The 2017 World Series: when the advertising Rubicon was crossed


I am not one of those people who think that advertising is inherently evil. Not by a long shot. Advertising helps pay my salary and, for my entire life, has made most of the entertainment I consume possible, often free of charge to me. It’s a fact of life in our society. Sometimes it’s annoying, sometimes it’s entertaining. In certain, narrow cases I worry that it’s destructive, but for the most part I think it’s benign. Everyone’s gotta pay the bills, professional sports and professional sports media included. Most of us have developed pretty decent filters and a healthy skepticism when it comes to commercials.

That said, I feel like we’ve crossed some sort of line with this year’s World Series when it comes to advertising. The line which, generally speaking, had kept the advertising largely separate from the game itself.

I and basically everyone watching the game at home first noticed this last night, soon after the first pitch. Check out the YouTube Ad placement:

That “play” button is smack dab in the middle of the screen, just as it would be for an actual YouTube video. Heck, when a right-handed batter was up, the thing looked like it was actually hovering in front of the umpire’s shoulder or catcher’s head. It was unquestionably designed to be there and YouTube is likely pleased that everyone was talking about it during the game and continues to talk about it today. For fans, however, it was distracting, taking us out of the action for a moment or two on multiple occasions. It may have made me think of YouTube more, but it made me think less of them and less of Major League Baseball for cluttering up my viewing experience.

Later in the game we saw what, I think anyway, was the first visual, in-game, split-screen advertisement in the World Series. Yes, announcers have read promos for years and in-game events ranging from pitching changes to pinch hits to stolen bases to grand slams have long had distinct sponsors. Likewise, almost all local broadcasts have branded graphics which, briefly anyway, are superimposed over the action. Last night, however, there were mid-inning ads for Wendy’s. They took up more than half of the screen, with the game “action” (they occurred during mound visits and brief delays) relegated to a small box on the left.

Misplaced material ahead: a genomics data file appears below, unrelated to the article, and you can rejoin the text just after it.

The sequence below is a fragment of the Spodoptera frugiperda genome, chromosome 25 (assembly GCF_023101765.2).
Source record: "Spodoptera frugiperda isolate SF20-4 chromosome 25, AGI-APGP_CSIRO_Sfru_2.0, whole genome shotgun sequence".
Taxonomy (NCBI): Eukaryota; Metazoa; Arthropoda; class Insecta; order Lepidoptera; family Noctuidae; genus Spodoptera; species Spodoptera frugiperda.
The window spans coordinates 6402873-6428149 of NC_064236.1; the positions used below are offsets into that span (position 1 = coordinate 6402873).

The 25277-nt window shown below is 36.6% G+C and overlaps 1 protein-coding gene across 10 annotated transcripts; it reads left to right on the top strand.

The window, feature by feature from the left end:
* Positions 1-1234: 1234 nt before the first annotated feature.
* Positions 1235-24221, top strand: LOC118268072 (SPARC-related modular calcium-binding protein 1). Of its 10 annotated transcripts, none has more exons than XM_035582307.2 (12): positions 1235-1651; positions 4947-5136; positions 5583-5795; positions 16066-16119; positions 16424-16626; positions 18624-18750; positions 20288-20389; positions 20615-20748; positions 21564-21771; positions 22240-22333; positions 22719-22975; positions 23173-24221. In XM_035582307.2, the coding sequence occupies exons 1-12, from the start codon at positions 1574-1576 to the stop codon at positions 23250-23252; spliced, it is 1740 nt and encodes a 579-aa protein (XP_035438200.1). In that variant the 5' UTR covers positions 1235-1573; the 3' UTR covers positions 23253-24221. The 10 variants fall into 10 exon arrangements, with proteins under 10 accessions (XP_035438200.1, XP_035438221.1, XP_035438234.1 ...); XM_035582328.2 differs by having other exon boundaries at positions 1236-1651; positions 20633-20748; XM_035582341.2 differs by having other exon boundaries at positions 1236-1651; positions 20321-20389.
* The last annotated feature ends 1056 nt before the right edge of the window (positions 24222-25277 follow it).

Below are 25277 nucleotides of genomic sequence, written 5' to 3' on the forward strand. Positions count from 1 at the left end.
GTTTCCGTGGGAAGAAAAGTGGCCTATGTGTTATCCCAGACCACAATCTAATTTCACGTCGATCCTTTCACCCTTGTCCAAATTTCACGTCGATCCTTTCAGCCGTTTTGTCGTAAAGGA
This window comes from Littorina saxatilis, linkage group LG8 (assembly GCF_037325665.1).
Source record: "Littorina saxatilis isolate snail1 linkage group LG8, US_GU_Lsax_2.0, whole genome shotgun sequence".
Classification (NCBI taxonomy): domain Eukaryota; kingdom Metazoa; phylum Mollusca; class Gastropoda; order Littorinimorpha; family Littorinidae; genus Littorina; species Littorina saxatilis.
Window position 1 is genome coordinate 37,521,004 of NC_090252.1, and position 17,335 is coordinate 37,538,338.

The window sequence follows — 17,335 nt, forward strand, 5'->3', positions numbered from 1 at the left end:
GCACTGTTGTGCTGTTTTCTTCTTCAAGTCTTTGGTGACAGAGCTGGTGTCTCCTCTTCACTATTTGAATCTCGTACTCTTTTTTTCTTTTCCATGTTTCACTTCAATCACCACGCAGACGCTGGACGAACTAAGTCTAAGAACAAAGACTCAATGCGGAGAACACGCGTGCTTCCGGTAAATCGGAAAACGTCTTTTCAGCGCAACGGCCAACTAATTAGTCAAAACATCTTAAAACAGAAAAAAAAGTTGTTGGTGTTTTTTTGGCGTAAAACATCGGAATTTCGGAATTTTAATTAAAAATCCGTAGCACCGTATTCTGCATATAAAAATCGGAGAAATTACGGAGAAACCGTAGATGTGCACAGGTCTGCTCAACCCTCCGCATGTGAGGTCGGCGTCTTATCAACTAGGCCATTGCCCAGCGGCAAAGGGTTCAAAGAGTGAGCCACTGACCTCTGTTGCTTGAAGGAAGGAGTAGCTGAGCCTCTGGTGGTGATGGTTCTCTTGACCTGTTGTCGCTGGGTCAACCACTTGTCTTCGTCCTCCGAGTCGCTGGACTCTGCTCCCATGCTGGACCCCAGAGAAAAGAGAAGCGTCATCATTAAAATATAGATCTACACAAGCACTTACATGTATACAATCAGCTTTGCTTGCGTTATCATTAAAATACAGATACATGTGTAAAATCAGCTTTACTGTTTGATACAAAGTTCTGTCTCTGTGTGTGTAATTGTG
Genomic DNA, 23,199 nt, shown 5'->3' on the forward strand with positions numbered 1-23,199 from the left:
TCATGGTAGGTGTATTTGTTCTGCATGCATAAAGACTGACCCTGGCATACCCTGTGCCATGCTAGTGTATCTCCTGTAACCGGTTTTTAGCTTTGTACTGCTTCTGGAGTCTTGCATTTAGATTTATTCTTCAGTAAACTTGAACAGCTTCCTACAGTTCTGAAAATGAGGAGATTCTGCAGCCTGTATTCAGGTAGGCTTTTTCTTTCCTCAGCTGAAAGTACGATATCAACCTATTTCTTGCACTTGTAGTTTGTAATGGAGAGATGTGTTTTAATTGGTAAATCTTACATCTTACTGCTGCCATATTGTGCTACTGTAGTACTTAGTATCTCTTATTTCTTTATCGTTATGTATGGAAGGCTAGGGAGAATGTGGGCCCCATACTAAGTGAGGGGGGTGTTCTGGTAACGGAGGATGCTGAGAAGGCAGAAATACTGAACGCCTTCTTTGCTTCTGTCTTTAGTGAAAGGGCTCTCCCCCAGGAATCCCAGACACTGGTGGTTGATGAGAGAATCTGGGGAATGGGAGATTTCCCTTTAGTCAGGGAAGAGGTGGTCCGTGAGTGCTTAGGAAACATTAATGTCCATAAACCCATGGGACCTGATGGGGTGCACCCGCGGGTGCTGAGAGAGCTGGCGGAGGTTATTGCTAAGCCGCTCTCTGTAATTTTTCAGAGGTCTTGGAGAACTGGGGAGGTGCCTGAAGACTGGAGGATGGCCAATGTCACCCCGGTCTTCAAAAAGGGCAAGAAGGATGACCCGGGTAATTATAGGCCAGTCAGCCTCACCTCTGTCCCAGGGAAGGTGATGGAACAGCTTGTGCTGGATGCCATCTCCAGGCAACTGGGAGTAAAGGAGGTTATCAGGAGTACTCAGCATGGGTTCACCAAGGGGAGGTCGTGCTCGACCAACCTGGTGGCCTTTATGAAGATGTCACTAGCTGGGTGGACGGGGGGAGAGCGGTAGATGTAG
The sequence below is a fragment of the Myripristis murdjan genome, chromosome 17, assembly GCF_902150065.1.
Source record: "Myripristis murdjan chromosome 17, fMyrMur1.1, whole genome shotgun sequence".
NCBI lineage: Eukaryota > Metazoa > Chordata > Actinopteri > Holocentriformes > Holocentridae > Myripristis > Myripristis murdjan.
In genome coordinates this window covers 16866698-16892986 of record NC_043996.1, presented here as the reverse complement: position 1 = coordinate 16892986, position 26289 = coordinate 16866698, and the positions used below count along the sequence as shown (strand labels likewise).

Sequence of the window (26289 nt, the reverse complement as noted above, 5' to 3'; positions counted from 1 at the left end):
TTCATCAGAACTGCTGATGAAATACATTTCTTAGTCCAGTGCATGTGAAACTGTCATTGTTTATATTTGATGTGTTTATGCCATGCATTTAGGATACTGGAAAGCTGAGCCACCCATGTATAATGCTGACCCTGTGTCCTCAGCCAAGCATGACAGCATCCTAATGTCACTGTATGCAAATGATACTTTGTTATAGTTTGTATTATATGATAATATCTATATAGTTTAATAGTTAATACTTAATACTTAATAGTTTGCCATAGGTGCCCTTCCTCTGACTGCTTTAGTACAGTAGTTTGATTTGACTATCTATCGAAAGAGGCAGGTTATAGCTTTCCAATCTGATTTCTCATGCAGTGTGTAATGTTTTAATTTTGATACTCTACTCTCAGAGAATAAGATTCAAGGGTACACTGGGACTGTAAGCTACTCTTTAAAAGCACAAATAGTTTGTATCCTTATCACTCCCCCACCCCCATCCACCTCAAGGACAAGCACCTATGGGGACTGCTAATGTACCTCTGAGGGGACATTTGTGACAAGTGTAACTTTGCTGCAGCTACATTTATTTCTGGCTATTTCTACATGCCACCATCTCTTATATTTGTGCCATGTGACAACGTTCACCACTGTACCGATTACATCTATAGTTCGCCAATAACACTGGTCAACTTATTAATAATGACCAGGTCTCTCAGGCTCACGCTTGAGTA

Like I said, native advertising in a game is not new — last year T-mobile sponsored mid-game breakaways to the studio hosts during the Series — but this split-screen thing seemed to take it to a different level. It wasn’t terribly distracting. Indeed, if baseball wanted to do more of these ads in lieu of the extended commercial breaks we see in the postseason I’d be OK with it. It’s always the case, however, that new forms of advertising are never an “or” proposition. They’re an “and” proposition. As long as companies will pay for the time, we’ll see long breaks and the in-game ads.

The final bit of creeping advertising I noticed is far more troubling to me and, in many ways, rather pathetic. Here are two passages from Game 1 stories on, written by two of the very best baseball writers around: Richard Justice and my former NBC colleague Joe Posnanski, respectively:

Verlander has started eight games for his new team, and the Astros have won them all. He pitched once in relief, and Houston won that one, too. Now, after a 3-1 loss on Tuesday in Game 1 of the World Series presented by YouTube TV, the Astros are turning to Verlander again.


Yes, Kershaw’s destiny always pointed to here, to Koufax’s mound (albeit somewhat lower), for Game 1 of the World Series presented by YouTube TV, a 3-1 Dodgers win. But the journey turned out quite a bit different than Kershaw expected.

Did you know you were watching “The World Series Presented by YouTube TV,” or were you so dumb that you thought you were just watching the plain old “World Series?” By the same token did you know you were watching the “NLCS Presented by Camping World?” Because you were. If you were ignorant of this you can be forgiven, however, because unlike me you don’t get the MLB press releases announcing the league’s corporate sponsorships.

If companies want to give MLB money for naming rights to a playoff series, MLB can name them whatever they want. Seeing those sponsorships in editorial content at, however, is a different matter. On one level, it just makes for clumsy and bad writing. On another level, it makes you question the editorial integrity of itself.’s news operation was met with great skepticism when it first launched nearly 20 years ago, with many fearing it would be a league-friendly propaganda outlet like Pravda.  MLB proved the doubters wrong, however, by publishing excellent work by excellent journalists, and it continues to do so today. Will MLB always be as critical of the clubs and the league as fans and some other journalists are? No, but that’s easy to let pass, because in many cases — and on a lot of the team-specific pages — the reporters working for MLB do a better job than the newspaper folks with whom they compete. Indeed, they are often less in the bag for the teams and the league than the newspaper guy is.